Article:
One of the rules imposed by the Open University, and most likely by all other universities, is that you don't cheat. Your submitted work must be your own work, not plagiarised, and definitely not copied from the internet. Some berks on my course, AA100, have been caught selling their essays to the cheat site Essayzone UK.
Essayzone is a website that allows people who are only interested in the result, as opposed to the education, to purchase marked essays so that they can then presumably try to pass off a lesser or greater amount of the essay as their own work.
Now, I don't know about you, but if I was going to cheat and purchase such an essay, I would want that essay to be a top scorer, it would have to be a distinction level piece of work - that's 85% and above here at the OU. Two of the essays for sale are scored 74% for the Michael Faraday essay, and 72% for the Gunn/Flatman poetry essay. So for the purposes of cheating, the study book contains 100% of the information you require for this essay of which the submitter has only managed to glean just less than three-quarters of the meaning. I just don't get it, if you're going to cheat, then at least cheat well.
This incident does seem to have exposed a difference between some people on the course. On the one hand, and I place myself firmly in this group, there are those who see the educational and mind broadening aspects of the study as being at least equal in importance to gaining the degree. In camp two are those who are only focused on the actual attaining of the degree and who tend towards such comments as "Why bother to read more books outside the course work, the course material contains all the stuff you need to pass."
Brick universities are at the moment packed with people in that second camp, teenage kids who wanted to go to university but without any clear idea of what they want to study. I would say that some of these children have been railroaded by the school system and peer pressure into going to university, it has become the done thing to do, a three year party with a qualification thrown in at the end. Am I being unfair ? Some universities are reporting 1st year drop out rates of up to 20%, 21% of students starting in 2009 will not complete their degree (source - The Times 14 May 2012).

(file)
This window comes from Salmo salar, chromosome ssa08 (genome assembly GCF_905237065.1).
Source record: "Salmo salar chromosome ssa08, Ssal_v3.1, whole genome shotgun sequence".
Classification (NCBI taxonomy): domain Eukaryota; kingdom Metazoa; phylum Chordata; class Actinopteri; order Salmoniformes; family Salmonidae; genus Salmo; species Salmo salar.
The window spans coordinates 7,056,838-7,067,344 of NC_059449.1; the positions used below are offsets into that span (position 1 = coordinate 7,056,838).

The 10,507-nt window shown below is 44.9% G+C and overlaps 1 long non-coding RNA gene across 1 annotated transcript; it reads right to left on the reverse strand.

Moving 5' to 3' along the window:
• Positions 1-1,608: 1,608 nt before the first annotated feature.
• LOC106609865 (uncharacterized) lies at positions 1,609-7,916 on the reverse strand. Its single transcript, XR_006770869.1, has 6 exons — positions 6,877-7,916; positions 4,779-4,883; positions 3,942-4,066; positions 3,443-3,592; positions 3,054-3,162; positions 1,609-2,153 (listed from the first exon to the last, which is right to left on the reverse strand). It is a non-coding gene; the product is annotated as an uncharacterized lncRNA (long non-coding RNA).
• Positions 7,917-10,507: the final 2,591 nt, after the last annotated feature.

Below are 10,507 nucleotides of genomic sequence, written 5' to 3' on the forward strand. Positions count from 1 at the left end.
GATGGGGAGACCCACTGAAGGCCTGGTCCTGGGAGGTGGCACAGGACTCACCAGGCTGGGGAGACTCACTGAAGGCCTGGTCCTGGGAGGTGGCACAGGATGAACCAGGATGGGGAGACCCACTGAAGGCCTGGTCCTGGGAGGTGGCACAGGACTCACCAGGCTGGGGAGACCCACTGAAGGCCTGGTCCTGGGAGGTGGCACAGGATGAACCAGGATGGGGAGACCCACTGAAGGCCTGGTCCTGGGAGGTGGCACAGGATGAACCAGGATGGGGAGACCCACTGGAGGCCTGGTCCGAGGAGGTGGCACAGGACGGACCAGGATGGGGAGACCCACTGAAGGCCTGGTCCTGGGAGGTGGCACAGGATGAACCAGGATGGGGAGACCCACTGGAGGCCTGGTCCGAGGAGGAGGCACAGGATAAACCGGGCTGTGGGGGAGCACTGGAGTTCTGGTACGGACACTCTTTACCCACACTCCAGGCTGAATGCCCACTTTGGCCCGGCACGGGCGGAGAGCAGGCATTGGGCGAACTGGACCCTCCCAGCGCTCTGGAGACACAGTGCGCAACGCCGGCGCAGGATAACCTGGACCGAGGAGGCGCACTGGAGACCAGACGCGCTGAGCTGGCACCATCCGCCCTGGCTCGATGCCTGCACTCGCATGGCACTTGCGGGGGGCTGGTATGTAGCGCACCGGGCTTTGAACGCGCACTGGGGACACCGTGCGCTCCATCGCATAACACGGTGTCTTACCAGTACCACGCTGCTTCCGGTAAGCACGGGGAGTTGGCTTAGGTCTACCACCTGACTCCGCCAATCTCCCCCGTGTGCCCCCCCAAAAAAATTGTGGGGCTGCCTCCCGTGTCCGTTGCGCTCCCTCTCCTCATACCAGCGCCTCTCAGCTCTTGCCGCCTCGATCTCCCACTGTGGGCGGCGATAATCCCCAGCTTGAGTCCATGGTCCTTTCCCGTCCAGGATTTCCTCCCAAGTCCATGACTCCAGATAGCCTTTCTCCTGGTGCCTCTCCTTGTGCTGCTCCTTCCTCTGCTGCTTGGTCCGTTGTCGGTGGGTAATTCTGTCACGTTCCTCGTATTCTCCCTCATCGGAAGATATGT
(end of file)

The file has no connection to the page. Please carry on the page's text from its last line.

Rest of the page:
I cannot offer any proof for this, but it seems to me that someone who takes their second or third choice university course just to be able to have the 'university experience' may well be someone who doesn't care enough to put in the effort to make all their work their own. Drop out rates from the very top universities, where students have to be the very best and presumably get onto their first choice courses, are tiny; Oxford, Cambridge and St. Andrews all have drop out rates of under 1.5%.
Cheating just seems so pointless. I could have bought an essay here and there, and re-worded it a little to get around the plagiarism checks. But if I had done so I would not have had the pleasure of researching and understanding the life of Michael Faraday. I would not have been able to explore a little known corner of British-African history (little known to me that is) that was the massacre at Benin. My knowledge of many aspects of Christianity including Luther, the Reformation, the Dissolution, Pugin and church architecture would be much less.
I had twin goals when I began this degree. I want to have the degree itself, that would be nice, I would like to prove to myself that I can work to the required standard to get a BA(hons). My other goal is more nebulous, I want to be able to answer more questions on University Challenge, I want to be able to listen to the guests on In Our Time and not only understand the flow of the argument but to be able to agree with or argue with the points raised in an informed manner, when an interviewee on The Culture Show starts to waffle about poetics versus hermeneutics I want to understand what they mean.
So I'm not going to cheat and buy an essay because I want to be more broadly educated, and anyway, I have consistently scored higher than the berks who have sold their work, so what can they teach me anyway ?